The overstimulation is real
This very much connects to the lesson before. Old memories could enter my conscious because the constant influx of information I usually expose myself to just stopped. Moreover, it made me realize just how much stimulation I’m confronted with in everyday life. On my way home, I spent some time waiting for the train in a smaller city, and even there it became very apparent. Commercials wherever I looked, traffic, people rushing, stores advertising themselves – there was little space for gaps and silence. Of course, that particular experience was highly biased as it’s natural to be overly sensitive directly after some time with an absolute minimum of stimulation. Nevertheless, this extreme demonstrated in an impressive manner how normal it has become to be almost constantly stimulated by something.
There is an inherent value in these gaps and moments of silence. It’s like were running upstairs the whole time, without stopping or looking left and right. Only in those moments of calm we take our time to look at the whole staircase and where it leads us. A personal conclusion I made accordingly is to create more time and space for these gaps. It can be something as simple as taking an aimless walk or having a meal without sitting at the computer. I don’t always think of it and I still find myself doing a lot of mindless crap, but it’s slowly getting better and better.
I’m more adaptable than I thought
Although my struggle with getting up at 4am didn’t subside during the 10 days, in all other areas I found it surprising how swiftly my body and mind got used to the situation. Following a strict timetable? No phone? The last proper meal at 11am? Not a problem. Not having to decide what to do was rather a relief. I didn’t miss my phone at all and I was never beset by hunger in the evening. Even the lack of communication became normal after a few days. This showed me once again, how flexible my comfort zone can be and how quickly we as human beings can adapt to new situations and environments. Honestly, I was a little scared before the retreat and I doubted my endurance and ability to pull through such an extreme experience. Fortunately, I did it and demonstrated to myself once again that I’m more capable than I thought. Ever since I feel empowered to believe in my decisions and my ability to reach whatever goal I set in my life. Whether it’s a travel adventure, a new job or the retreat – trying something unpredictable and unfamiliar can seem scary, but so far it eventually always made me grow as a person.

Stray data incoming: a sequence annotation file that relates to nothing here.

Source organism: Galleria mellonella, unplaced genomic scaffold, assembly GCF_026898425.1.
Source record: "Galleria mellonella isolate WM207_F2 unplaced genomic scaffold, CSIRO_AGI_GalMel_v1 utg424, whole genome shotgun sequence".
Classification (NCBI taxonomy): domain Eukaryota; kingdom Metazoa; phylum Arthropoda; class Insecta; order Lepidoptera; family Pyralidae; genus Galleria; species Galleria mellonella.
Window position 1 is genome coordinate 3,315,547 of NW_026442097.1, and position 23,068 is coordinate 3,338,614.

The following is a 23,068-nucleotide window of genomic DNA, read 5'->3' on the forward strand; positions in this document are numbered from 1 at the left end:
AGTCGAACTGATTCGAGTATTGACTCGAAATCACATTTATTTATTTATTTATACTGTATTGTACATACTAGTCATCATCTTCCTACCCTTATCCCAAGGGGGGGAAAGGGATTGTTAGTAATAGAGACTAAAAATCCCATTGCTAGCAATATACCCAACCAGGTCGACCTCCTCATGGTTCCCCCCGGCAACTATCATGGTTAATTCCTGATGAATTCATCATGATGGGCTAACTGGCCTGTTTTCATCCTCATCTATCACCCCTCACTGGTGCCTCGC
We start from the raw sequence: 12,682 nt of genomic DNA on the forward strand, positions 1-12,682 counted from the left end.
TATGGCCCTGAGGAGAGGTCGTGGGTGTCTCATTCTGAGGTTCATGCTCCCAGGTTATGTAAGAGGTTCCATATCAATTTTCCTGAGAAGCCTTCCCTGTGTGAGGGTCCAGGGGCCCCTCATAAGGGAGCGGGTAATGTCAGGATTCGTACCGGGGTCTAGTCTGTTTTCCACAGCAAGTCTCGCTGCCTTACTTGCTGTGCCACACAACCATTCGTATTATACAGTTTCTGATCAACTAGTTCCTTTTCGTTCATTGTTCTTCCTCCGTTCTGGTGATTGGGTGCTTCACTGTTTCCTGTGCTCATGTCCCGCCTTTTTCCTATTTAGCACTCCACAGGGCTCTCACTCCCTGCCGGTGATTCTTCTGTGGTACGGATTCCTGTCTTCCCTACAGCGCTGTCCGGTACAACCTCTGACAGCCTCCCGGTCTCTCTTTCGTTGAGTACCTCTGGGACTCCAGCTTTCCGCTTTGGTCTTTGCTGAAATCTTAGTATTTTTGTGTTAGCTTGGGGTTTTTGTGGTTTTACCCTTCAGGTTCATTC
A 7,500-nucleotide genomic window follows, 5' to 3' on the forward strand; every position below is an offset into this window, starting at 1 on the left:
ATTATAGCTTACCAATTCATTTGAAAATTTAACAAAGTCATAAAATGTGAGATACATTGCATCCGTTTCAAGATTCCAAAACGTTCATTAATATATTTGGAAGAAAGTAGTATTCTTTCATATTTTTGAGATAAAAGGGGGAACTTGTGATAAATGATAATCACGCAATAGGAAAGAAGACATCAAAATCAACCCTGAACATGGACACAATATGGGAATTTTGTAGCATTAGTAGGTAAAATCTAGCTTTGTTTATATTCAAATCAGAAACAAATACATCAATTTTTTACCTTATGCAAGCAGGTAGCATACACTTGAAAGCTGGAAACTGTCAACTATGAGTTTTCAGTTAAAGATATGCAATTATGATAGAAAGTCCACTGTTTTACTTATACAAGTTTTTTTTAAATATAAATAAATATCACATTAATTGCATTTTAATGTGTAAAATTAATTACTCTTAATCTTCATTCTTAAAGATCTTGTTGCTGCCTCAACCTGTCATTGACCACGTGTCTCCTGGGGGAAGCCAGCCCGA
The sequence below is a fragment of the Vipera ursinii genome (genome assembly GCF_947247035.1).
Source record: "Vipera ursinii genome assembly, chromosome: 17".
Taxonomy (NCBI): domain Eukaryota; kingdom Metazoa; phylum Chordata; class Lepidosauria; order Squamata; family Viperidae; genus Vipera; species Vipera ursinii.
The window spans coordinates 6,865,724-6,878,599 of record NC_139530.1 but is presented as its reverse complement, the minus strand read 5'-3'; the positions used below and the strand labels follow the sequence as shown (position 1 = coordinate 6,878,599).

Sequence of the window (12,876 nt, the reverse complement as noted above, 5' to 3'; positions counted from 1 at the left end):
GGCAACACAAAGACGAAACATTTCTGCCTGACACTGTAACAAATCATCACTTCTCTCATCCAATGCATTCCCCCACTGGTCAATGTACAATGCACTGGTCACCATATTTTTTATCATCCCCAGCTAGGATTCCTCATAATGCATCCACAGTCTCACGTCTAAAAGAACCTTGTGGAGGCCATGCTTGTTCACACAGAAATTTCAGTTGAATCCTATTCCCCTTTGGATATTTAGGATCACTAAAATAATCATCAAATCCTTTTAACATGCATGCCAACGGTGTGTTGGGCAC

I’m sure the experiences I made at the retreat will stay with me forever and I can very well imagine doing something similar again. If this article sparked your curiosity and you’re thinking about joining a retreat as well, I can very much recommend dhamma.org, the organization I made it with. Why? Because:
- Courses are completely free of charge, you don’t even pay for accommodation and food
- The organization and courses run entirely on volunteering and donations made by people who attended courses in the past
- The technique and the whole teaching are non-religious and non-ideological (see an introduction to it here)
- No blind belief or faith are involved
- Their founder is a cute, old cuddle bear (you get to see videos of him in the evening)
Demands are high, so you have to sign up a few months in advance. If the 10 days and the tough timetable sound too extreme for you, there are countless other organizations that offer different forms of retreats. With some research you’ll surely find something that fits you.
Either way, thank you so much for reading the whole article! I hope you could find some food for thought and inspiration. Feel free to ask questions, open a discussion in the comments or message me directly. Any feedback means a lot to me!